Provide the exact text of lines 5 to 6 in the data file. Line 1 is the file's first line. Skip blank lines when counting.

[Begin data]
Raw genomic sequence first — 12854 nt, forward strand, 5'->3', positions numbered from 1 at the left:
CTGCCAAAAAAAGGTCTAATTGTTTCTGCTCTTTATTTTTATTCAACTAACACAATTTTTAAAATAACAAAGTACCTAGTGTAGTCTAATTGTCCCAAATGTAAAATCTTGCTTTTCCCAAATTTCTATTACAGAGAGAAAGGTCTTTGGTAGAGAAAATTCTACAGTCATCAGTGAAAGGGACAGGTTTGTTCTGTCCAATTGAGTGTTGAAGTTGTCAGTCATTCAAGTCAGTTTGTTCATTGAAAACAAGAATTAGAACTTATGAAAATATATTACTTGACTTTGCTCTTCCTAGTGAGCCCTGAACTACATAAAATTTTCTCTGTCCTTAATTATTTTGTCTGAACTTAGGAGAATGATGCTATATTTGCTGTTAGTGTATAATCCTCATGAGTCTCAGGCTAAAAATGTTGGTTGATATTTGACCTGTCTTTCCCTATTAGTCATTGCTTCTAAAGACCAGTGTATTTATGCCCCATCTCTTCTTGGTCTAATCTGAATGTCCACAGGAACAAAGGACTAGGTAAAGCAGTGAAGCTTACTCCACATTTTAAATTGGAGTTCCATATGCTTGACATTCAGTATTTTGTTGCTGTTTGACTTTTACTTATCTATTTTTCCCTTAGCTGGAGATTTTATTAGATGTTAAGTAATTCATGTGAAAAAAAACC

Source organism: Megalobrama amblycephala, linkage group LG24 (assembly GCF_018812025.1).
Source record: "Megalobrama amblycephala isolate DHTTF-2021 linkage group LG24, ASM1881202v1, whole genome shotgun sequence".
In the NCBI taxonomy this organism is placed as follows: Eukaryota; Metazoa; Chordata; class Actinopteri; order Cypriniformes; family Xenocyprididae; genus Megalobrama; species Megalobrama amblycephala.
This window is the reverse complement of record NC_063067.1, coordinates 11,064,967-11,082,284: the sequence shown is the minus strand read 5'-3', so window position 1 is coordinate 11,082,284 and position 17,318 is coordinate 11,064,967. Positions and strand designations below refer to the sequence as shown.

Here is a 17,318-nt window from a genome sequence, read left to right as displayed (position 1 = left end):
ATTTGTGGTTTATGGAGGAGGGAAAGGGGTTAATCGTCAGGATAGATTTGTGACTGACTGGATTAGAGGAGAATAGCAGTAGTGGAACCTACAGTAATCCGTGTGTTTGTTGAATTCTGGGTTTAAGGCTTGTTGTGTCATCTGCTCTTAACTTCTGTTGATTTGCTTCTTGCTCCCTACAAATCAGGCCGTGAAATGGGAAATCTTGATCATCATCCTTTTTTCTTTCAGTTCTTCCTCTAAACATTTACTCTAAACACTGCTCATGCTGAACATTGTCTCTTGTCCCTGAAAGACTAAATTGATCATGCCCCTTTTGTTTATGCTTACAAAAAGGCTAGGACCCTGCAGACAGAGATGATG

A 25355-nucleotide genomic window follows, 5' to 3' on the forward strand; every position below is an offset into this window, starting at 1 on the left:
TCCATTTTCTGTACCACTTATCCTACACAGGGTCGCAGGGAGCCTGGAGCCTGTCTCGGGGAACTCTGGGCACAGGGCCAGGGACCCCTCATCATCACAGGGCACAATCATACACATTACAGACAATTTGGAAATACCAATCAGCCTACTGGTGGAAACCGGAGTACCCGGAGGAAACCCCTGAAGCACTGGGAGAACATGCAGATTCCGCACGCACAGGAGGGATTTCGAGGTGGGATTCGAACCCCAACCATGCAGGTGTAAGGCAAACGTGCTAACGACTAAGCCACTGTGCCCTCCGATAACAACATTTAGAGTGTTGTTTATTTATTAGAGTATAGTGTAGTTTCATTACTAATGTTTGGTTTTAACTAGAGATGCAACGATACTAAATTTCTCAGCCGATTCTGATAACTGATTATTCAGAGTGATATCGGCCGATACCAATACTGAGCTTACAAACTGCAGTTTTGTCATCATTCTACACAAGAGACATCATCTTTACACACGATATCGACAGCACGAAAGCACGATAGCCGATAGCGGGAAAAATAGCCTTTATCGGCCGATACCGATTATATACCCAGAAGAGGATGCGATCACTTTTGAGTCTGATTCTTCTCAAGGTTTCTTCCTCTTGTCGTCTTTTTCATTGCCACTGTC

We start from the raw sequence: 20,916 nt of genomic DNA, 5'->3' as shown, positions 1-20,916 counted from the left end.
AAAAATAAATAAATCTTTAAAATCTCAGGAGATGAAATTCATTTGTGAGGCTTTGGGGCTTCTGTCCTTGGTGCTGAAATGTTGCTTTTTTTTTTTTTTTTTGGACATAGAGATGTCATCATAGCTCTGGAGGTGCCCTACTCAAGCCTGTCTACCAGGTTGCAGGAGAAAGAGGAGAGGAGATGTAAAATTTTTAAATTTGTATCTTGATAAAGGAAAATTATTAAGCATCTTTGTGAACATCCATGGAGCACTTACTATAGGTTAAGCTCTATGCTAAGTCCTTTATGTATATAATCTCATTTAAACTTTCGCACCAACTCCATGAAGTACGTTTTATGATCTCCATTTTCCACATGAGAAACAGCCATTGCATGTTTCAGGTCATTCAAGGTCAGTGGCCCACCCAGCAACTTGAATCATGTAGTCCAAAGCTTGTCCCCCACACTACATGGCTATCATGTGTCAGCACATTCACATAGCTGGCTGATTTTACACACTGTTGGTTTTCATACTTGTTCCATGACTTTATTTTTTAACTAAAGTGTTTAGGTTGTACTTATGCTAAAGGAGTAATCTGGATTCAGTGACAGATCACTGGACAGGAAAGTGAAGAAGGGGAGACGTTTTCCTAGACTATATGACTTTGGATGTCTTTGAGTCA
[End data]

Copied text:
In the NCBI taxonomy this organism is placed as follows: Eukaryota; Metazoa; Chordata; class Actinopteri; order Cypriniformes; family Xenocyprididae; genus Megalobrama; species Megalobrama amblycephala.
This window is the reverse complement of record NC_063067.1, coordinates 11,064,967-11,082,284: the sequence shown is the minus strand read 5'-3', so window position 1 is coordinate 11,082,284 and position 17,318 is coordinate 11,064,967. Positions and strand designations below refer to the sequence as shown.